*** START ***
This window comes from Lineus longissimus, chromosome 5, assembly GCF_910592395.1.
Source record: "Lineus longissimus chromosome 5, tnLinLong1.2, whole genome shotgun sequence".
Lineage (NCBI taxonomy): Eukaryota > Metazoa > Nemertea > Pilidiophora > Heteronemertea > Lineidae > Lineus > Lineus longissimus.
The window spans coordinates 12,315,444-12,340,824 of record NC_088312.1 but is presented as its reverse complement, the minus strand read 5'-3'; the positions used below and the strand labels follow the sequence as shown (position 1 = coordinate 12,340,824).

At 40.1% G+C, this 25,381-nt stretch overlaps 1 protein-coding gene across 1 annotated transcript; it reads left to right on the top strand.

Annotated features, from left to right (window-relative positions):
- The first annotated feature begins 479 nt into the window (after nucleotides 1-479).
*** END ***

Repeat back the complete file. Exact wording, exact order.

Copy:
This window comes from Lineus longissimus, chromosome 5, assembly GCF_910592395.1.
Source record: "Lineus longissimus chromosome 5, tnLinLong1.2, whole genome shotgun sequence".
Lineage (NCBI taxonomy): Eukaryota > Metazoa > Nemertea > Pilidiophora > Heteronemertea > Lineidae > Lineus > Lineus longissimus.
The window spans coordinates 12,315,444-12,340,824 of record NC_088312.1 but is presented as its reverse complement, the minus strand read 5'-3'; the positions used below and the strand labels follow the sequence as shown (position 1 = coordinate 12,340,824).

At 40.1% G+C, this 25,381-nt stretch overlaps 1 protein-coding gene across 1 annotated transcript; it reads left to right on the top strand.

Annotated features, from left to right (window-relative positions):
- The first annotated feature begins 479 nt into the window (after nucleotides 1-479).